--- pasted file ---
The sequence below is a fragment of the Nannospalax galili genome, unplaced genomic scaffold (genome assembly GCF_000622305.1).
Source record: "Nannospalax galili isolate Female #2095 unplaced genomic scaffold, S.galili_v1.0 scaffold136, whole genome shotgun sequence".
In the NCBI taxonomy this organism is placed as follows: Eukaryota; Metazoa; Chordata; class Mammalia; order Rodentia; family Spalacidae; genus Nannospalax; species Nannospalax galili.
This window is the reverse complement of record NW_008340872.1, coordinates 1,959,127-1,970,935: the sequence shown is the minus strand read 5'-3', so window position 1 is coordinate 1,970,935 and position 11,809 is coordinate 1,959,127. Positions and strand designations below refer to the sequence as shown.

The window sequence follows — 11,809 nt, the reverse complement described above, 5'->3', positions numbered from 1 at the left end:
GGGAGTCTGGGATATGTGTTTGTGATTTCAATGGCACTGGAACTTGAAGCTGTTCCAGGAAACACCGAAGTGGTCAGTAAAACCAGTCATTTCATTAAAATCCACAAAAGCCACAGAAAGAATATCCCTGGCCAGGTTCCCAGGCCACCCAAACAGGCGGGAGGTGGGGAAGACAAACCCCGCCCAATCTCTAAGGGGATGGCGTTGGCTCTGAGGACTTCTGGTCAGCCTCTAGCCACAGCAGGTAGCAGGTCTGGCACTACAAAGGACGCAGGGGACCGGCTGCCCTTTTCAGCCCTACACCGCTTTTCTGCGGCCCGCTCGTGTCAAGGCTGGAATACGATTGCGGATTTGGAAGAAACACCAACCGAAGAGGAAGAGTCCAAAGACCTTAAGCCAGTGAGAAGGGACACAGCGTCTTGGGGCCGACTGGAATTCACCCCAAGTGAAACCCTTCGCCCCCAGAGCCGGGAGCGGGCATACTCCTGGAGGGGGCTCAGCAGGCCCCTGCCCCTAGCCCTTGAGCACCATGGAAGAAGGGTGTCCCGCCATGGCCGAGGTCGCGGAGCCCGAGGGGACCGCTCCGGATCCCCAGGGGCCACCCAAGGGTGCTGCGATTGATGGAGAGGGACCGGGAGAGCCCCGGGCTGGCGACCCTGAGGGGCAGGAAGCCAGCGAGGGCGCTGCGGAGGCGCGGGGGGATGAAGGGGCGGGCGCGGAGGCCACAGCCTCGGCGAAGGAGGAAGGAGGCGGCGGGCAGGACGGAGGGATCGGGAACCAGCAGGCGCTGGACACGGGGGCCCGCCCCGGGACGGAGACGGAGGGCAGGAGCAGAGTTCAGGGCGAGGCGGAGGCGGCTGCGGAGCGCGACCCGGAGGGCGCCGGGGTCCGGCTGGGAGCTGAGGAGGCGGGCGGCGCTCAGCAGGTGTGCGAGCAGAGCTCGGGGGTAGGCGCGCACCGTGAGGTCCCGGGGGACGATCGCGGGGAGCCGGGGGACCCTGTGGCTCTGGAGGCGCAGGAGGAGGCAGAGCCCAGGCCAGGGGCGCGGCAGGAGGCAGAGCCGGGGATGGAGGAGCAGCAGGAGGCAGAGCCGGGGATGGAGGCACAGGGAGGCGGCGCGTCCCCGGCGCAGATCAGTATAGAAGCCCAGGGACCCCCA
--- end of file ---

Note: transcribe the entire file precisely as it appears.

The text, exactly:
The sequence below is a fragment of the Nannospalax galili genome, unplaced genomic scaffold (genome assembly GCF_000622305.1).
Source record: "Nannospalax galili isolate Female #2095 unplaced genomic scaffold, S.galili_v1.0 scaffold136, whole genome shotgun sequence".
In the NCBI taxonomy this organism is placed as follows: Eukaryota; Metazoa; Chordata; class Mammalia; order Rodentia; family Spalacidae; genus Nannospalax; species Nannospalax galili.
This window is the reverse complement of record NW_008340872.1, coordinates 1,959,127-1,970,935: the sequence shown is the minus strand read 5'-3', so window position 1 is coordinate 1,970,935 and position 11,809 is coordinate 1,959,127. Positions and strand designations below refer to the sequence as shown.

The window sequence follows — 11,809 nt, the reverse complement described above, 5'->3', positions numbered from 1 at the left end:
GGGAGTCTGGGATATGTGTTTGTGATTTCAATGGCACTGGAACTTGAAGCTGTTCCAGGAAACACCGAAGTGGTCAGTAAAACCAGTCATTTCATTAAAATCCACAAAAGCCACAGAAAGAATATCCCTGGCCAGGTTCCCAGGCCACCCAAACAGGCGGGAGGTGGGGAAGACAAACCCCGCCCAATCTCTAAGGGGATGGCGTTGGCTCTGAGGACTTCTGGTCAGCCTCTAGCCACAGCAGGTAGCAGGTCTGGCACTACAAAGGACGCAGGGGACCGGCTGCCCTTTTCAGCCCTACACCGCTTTTCTGCGGCCCGCTCGTGTCAAGGCTGGAATACGATTGCGGATTTGGAAGAAACACCAACCGAAGAGGAAGAGTCCAAAGACCTTAAGCCAGTGAGAAGGGACACAGCGTCTTGGGGCCGACTGGAATTCACCCCAAGTGAAACCCTTCGCCCCCAGAGCCGGGAGCGGGCATACTCCTGGAGGGGGCTCAGCAGGCCCCTGCCCCTAGCCCTTGAGCACCATGGAAGAAGGGTGTCCCGCCATGGCCGAGGTCGCGGAGCCCGAGGGGACCGCTCCGGATCCCCAGGGGCCACCCAAGGGTGCTGCGATTGATGGAGAGGGACCGGGAGAGCCCCGGGCTGGCGACCCTGAGGGGCAGGAAGCCAGCGAGGGCGCTGCGGAGGCGCGGGGGGATGAAGGGGCGGGCGCGGAGGCCACAGCCTCGGCGAAGGAGGAAGGAGGCGGCGGGCAGGACGGAGGGATCGGGAACCAGCAGGCGCTGGACACGGGGGCCCGCCCCGGGACGGAGACGGAGGGCAGGAGCAGAGTTCAGGGCGAGGCGGAGGCGGCTGCGGAGCGCGACCCGGAGGGCGCCGGGGTCCGGCTGGGAGCTGAGGAGGCGGGCGGCGCTCAGCAGGTGTGCGAGCAGAGCTCGGGGGTAGGCGCGCACCGTGAGGTCCCGGGGGACGATCGCGGGGAGCCGGGGGACCCTGTGGCTCTGGAGGCGCAGGAGGAGGCAGAGCCCAGGCCAGGGGCGCGGCAGGAGGCAGAGCCGGGGATGGAGGAGCAGCAGGAGGCAGAGCCGGGGATGGAGGCACAGGGAGGCGGCGCGTCCCCGGCGCAGATCAGTATAGAAGCCCAGGGACCCCCA